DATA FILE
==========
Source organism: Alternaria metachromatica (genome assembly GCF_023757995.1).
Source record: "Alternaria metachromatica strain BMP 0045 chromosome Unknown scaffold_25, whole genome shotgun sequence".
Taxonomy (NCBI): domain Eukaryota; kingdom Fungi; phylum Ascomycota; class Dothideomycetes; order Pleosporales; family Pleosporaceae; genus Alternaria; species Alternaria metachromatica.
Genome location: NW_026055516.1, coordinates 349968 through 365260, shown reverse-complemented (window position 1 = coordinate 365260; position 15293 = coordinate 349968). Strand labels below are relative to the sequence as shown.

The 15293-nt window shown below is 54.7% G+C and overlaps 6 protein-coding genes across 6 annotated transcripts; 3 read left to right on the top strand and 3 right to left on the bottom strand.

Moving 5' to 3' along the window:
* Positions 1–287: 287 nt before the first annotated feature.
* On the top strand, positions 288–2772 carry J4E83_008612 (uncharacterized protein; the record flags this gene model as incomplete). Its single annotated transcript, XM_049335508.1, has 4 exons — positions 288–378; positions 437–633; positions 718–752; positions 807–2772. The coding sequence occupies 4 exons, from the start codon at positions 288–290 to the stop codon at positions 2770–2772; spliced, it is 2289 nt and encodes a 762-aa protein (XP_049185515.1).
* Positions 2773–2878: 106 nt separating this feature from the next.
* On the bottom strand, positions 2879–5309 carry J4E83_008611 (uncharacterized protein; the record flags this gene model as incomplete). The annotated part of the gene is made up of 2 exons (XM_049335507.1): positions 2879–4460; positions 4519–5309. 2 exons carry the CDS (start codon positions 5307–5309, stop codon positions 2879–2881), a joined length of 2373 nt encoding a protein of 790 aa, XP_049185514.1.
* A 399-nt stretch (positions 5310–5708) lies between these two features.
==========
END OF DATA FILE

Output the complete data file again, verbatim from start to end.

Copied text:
Source organism: Alternaria metachromatica (genome assembly GCF_023757995.1).
Source record: "Alternaria metachromatica strain BMP 0045 chromosome Unknown scaffold_25, whole genome shotgun sequence".
Taxonomy (NCBI): domain Eukaryota; kingdom Fungi; phylum Ascomycota; class Dothideomycetes; order Pleosporales; family Pleosporaceae; genus Alternaria; species Alternaria metachromatica.
Genome location: NW_026055516.1, coordinates 349968 through 365260, shown reverse-complemented (window position 1 = coordinate 365260; position 15293 = coordinate 349968). Strand labels below are relative to the sequence as shown.

The 15293-nt window shown below is 54.7% G+C and overlaps 6 protein-coding genes across 6 annotated transcripts; 3 read left to right on the top strand and 3 right to left on the bottom strand.

Moving 5' to 3' along the window:
* Positions 1–287: 287 nt before the first annotated feature.
* On the top strand, positions 288–2772 carry J4E83_008612 (uncharacterized protein; the record flags this gene model as incomplete). Its single annotated transcript, XM_049335508.1, has 4 exons — positions 288–378; positions 437–633; positions 718–752; positions 807–2772. The coding sequence occupies 4 exons, from the start codon at positions 288–290 to the stop codon at positions 2770–2772; spliced, it is 2289 nt and encodes a 762-aa protein (XP_049185515.1).
* Positions 2773–2878: 106 nt separating this feature from the next.
* On the bottom strand, positions 2879–5309 carry J4E83_008611 (uncharacterized protein; the record flags this gene model as incomplete). The annotated part of the gene is made up of 2 exons (XM_049335507.1): positions 2879–4460; positions 4519–5309. 2 exons carry the CDS (start codon positions 5307–5309, stop codon positions 2879–2881), a joined length of 2373 nt encoding a protein of 790 aa, XP_049185514.1.
* A 399-nt stretch (positions 5310–5708) lies between these two features.